Should corporations, like people, have religious rights? That's the question before the U.S. Supreme Court. Last week, justices heard oral arguments in Sebelius v. Hobby Lobby Stores, Inc. and Conestoga Wood Specialties Corp. v. Sebelius. In this latest, consolidated challenge to the Affordable Care Act, the evangelical owners of the two businesses contend that the health care law's contraceptive mandate — which requires large, for-profit employers to provide insurance packages covering birth control or pay a fine — violates their sincerely held religious beliefs. A divided verdict is expected in late June.
Washington Sen. Patty Murray was in the courtroom last Tuesday, listening as attorneys representing the Obama administration and the corporations made their cases. Murray led an effort among her Democratic colleagues in the Senate to file an amicus brief supporting the federal government's position against Hobby Lobby and Conestoga Wood. For Murray, this isn't the first time she's had to stand up for women's health care.
"There are people who will try and take advantage of any law, any situation to try and take away a woman's right to make her own health care decisions, and they're using the Affordable Care Act to do that, just like they have with the budget, just as they've used many other pieces of legislation here to do that," she says.
The Inlander spoke with the four-term senator — who recently announced her intent to run for a fifth term in 2016 — and longtime champion of health care reform earlier this week.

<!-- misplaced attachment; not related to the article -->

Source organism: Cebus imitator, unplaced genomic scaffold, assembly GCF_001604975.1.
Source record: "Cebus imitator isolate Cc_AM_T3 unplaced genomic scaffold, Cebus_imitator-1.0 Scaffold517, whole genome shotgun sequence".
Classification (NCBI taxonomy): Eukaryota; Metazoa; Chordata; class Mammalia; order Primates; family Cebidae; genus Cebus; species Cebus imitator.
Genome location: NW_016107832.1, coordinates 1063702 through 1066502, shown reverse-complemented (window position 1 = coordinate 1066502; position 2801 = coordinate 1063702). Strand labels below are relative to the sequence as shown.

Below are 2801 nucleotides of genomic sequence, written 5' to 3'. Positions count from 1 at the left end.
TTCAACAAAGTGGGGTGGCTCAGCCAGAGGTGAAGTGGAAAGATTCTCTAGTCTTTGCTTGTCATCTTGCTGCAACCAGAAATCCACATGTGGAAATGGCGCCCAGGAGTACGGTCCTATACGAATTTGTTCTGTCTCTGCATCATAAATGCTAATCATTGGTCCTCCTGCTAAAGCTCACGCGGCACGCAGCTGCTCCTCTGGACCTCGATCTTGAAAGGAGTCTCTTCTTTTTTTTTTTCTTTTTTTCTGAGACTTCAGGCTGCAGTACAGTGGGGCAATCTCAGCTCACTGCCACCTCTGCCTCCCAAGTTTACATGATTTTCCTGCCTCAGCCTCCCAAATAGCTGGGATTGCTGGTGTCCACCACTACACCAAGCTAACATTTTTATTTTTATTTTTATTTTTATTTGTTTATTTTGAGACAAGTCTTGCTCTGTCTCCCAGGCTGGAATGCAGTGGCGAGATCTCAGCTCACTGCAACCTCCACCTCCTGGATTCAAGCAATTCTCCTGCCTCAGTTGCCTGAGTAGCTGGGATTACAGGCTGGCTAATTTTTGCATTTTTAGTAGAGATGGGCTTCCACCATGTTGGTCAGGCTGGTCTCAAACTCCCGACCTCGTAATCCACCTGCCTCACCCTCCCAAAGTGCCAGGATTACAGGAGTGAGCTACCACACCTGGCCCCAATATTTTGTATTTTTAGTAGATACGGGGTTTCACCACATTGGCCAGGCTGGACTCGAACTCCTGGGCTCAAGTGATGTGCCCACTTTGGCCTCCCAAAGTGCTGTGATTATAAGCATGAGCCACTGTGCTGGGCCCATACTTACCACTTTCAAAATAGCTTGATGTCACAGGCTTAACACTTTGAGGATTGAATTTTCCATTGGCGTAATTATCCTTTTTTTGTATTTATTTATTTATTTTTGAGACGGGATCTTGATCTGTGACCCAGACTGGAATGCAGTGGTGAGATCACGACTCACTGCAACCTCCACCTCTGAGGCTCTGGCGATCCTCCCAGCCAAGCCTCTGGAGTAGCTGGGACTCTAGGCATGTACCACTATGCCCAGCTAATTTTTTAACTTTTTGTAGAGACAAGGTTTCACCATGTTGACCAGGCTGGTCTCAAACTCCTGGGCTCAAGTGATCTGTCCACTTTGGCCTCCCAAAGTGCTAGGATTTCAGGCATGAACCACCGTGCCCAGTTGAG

INLANDER: You galvanized lawmakers to file an amicus brief siding with the Affordable Care Act's contraceptive mandate. Why was it important that you show your support to the Supreme Court?
MURRAY: I feel very strongly that women, not their insurance companies, not their boss, not the CEO of the company and certainly not their shareholders, should be deciding a woman's personal health care.
What's at stake here?
Well, certainly, it would mean that if you're going to go apply for a job and you want your personal health care covered, you better check out what shareholders believe in before you apply for that job. That to me is a huge consequence. But secondarily, someone could argue that other coverage is considered religiously affiliated. Whether it's covering immunizations or it's covering HIV care, it is a very slippery slope to say that someone could say that their religion pre-empts a woman's right to have her own health care coverage on a long list of things.
Hobby Lobby and Conestoga Wood are arguing that the health care law violates their rights under the Religious Freedom Restoration Act of 1993. Why doesn't the act apply to these businesses?
I was here when that bill was passed; it had nothing to do with giving the rights to an employer to make health care decisions for women, and I can't believe anyone would extend that thought today. To those of us who voted for that at that time, that was never an interpretation that we debated, discussed, offered or considered. So I do not believe that that legislation should be an excuse to not uphold the rights of women in the affordable health care law.
You've called the Affordable Care Act "one of the most significant pieces of legislation for women in our lifetimes." Why's that?
Before the affordable health care law passed, insurance companies legally could charge women more for their health insurance than they charged men. Before the health insurance coverage was put into place, women could be charged or denied coverage because of pre-existing conditions. Most conditions women have, whether it's pregnancy or other issues related to their personal health care, are considered pre-existing conditions. So the insurance laws as they stood before the affordable health care [law] discriminated against women, and the health care law overturned that, so as a woman, you cannot be denied health care. ♦